Beth Accomando’s review published on Letterboxd:
Day 9: Detention
OMG! This was brilliant. I am not a gamer so never heard of this Taiwanese game and had no idea video games could be this political in nature. This film uses the tropes of horror in a way similar to Jordan Peele to deliver a gut punch of social/political commentary.
Here's the backdrop to the story that's helpful if you are not familiar with Taiwanese history or politics. The particular chapter in history is not often covered in any films, not even Taiwanese ones since there seems to be a kind of willful amnesia about it.
Set in 1962 Taiwan, during the time of the White Terror when martial law was in effect across the country and thousands were executed by the repressive government of the time. It's a time of extreme repression, and all ideas considered to be dissident are banned, and the culprits are tortured or executed.
The story involves a pair of teachers who decide to start an underground literary club where students can read banned books and copy them into notebooks. It is a group of kids risking their lives to read poetry and dream of freedom.
Taking his cue from the video game, director John Hsu uses a populist format -- this time the horror genre -- to tackle questions about national guilt, how to remember the past, and coming to terms with the horrors of repressive regimes in the hopes of avoiding them in the future.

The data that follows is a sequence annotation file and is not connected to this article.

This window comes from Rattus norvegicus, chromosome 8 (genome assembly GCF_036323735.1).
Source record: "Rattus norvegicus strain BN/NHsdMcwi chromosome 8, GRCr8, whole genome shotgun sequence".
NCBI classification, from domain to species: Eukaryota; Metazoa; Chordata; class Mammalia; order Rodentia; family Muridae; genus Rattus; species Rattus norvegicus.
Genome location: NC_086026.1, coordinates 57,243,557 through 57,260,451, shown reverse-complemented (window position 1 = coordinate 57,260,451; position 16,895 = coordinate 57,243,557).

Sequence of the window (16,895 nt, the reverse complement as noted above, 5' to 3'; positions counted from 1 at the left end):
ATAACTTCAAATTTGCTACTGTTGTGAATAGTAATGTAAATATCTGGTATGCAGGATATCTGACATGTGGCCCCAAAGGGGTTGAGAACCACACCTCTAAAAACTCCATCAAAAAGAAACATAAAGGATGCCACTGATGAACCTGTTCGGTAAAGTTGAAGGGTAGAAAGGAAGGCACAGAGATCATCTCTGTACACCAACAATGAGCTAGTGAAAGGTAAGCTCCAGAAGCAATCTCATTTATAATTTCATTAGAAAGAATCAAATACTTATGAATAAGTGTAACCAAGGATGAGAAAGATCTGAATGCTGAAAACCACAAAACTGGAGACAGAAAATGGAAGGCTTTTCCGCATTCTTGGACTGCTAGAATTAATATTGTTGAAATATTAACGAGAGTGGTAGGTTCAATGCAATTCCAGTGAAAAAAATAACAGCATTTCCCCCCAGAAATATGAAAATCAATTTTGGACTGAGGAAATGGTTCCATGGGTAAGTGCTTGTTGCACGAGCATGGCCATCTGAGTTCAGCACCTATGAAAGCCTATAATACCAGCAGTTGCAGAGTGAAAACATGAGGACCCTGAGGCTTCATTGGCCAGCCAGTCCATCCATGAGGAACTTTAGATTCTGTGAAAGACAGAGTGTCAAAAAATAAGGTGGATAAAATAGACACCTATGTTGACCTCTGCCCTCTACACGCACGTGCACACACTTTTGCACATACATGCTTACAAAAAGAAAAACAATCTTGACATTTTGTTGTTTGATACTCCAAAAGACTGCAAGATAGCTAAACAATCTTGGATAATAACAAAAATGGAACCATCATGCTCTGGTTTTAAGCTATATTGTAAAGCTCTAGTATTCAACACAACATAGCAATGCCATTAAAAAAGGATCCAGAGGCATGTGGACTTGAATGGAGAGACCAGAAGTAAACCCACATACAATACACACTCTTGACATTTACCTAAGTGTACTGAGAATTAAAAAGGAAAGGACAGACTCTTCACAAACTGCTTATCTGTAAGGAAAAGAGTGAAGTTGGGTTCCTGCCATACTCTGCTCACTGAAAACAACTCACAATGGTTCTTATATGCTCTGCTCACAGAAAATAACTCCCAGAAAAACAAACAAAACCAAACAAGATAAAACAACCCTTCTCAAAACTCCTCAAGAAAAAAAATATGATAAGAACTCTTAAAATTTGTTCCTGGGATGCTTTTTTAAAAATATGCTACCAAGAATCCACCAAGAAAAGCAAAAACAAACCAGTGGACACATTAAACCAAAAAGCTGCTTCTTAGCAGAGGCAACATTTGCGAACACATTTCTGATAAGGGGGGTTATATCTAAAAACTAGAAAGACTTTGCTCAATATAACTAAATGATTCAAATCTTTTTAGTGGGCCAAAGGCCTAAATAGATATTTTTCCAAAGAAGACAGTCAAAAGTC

The film mixes elements of haunted house scares, monsters, and political thriller. There are some odd narrative shifts and tonal changes but if you stick through to the end it all makes sense and is actually quite clever. The perspective shifts as the story progresses and we discover who is having the "nightmare" at the center of the film.
What proves most horrific is the political reality of a repressive regime. It's not just the physical torture that they use but also the way they use fear to control people and to encourage conformity. There are truly chilling and disturbing scenes reflecting the consequences of one person providing information to the government.
The film and video game have been banned in China. I have no idea how the game and movie compare, but I thought the film took a complex and often ignored part of history and made it accessible and even shockingly relevant.